Poetry appeared late in Liz’s 40s, when she found herself writing in every room of the house. She’s inspired by garlic, rivers, limestone, and apostrophes. Badminton and the backs of squirrels. By language itself, and the people she knows and admires, disagrees with and loves. Her work is inspired by confluences of documentary, autobiography and activism.
Best known as a “nature poet with a twist,” Liz has planted garlic to form words of prayer, inscribed words on ornamental gourds as catalysts for poems and grew punctuation marks in her hay field. Now Liz’s focus is docu-video poems about water and the creatures that depend upon it.
A former waitress, bartender, commodity futures broker, community organizer and arts administrator, Liz now devotes most of her time to poetry, in one form or another. She was Owen Sound’s first poet laureate (2007-08) and in 2013, honoured as Owen Sound’s Outstanding Individual in the Arts.
“Her poetry celebrates the human community, at once passionate and compassionate, a delight for eyes, ears and sensory appetite,” says Olive Senior, winner of the Commonwealth Writers Prize.
As part of the National Random Acts of Poetry Week, she’s traveled thousands of kilometers, done hundreds of readings and given away boxes of poetry books to people all over Grey/Bruce counties in Ontario. She’s read her work across Canada, on CBC radio and overseas. Her readings captivate audiences from rural cafes to urban main stages. Liz’s chapbook The Gourd Poems received the Canadian Poetry Association’s Shaunt Basmajian Award. Her poem “Holy Days” received a Stephen Leacock award.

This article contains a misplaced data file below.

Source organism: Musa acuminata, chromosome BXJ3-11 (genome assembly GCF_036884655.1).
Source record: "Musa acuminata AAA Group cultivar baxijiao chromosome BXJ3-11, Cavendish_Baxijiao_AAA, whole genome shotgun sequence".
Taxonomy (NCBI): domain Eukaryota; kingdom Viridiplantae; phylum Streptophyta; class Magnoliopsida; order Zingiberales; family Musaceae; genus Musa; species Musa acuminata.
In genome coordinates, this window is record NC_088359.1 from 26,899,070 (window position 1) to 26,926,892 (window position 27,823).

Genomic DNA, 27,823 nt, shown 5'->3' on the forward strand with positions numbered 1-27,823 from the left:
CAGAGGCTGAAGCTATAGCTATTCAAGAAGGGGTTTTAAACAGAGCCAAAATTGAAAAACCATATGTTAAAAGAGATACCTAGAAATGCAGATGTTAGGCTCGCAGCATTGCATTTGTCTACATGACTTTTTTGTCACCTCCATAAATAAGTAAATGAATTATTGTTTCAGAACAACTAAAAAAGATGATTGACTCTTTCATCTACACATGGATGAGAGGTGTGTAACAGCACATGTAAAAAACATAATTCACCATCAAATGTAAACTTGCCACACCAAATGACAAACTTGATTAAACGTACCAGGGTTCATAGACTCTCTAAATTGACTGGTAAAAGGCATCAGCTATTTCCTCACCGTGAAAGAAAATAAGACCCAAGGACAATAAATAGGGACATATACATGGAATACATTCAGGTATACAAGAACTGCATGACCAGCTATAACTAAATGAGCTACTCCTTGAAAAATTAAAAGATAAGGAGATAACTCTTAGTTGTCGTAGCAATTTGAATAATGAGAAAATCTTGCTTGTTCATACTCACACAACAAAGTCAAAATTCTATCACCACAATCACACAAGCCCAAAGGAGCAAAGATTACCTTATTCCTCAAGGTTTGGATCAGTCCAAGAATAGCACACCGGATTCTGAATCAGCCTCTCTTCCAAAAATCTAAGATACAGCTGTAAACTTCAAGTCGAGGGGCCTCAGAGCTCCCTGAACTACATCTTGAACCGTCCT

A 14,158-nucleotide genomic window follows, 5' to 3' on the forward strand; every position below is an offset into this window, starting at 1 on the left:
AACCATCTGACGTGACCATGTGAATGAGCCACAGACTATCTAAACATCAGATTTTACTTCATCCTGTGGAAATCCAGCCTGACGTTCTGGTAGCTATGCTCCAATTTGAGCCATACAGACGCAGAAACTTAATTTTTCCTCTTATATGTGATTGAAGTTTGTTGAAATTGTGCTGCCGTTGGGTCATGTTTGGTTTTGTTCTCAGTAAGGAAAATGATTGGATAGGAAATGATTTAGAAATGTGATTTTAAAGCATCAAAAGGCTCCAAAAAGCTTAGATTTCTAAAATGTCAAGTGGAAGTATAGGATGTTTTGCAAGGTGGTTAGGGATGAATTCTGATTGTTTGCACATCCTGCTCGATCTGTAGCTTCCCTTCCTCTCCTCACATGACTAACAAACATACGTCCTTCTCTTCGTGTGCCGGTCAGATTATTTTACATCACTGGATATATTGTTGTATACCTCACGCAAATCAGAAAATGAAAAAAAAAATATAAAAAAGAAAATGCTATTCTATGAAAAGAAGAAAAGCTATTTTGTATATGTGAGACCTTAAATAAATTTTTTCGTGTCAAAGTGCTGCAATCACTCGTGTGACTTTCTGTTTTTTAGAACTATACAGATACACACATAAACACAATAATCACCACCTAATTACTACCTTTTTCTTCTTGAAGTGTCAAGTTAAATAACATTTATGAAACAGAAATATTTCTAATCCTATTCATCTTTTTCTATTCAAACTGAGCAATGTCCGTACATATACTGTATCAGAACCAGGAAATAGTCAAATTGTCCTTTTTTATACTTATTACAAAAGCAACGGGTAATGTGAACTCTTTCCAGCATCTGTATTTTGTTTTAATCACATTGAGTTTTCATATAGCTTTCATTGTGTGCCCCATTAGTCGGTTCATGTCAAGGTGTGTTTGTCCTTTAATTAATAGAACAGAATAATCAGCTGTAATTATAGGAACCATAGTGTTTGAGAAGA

Her publications include The Punctuation Field (Black Moss Press, 2011), Addictions of a Poet Laureate (Always Press, 2008), The Thing With Feathers (BuschekBooks, 2004), Taking Root (Seraphim Editions, 2001), Said the River (Penumbra Press, 1995); Connections (Always Press, 1994), and Ghost of Glenelg (Always Press, 1995).
Her first poetry videos, The Limestone Ghazals, were exhibited in art galleries in Canada and Ireland as part of the international artistic exchange, the Limestone Barrens Project. Her videos have been shown in film festivals, webinars, storefronts and cafes. Her first feature documentary, Words Aloud, has screened and won awards at festivals in Canada and the US.
Liz is also a teacher, workshop leader, editor, and co-founder/artistic director of the Words Aloud Spoken Word & Storytelling Festival, held in Durham, Ontario. Her online free study guide for high school students: Exploring Contemporary Canadian Voices: the spoken word, is used in many classrooms in North America.
Liz is the mother of two sons and grandmother of three. Born and raised in Norfolk, Virginia, she now lives in Owen Sound, Ontario, along the banks of the Sydenham River, with her husband Don Holman.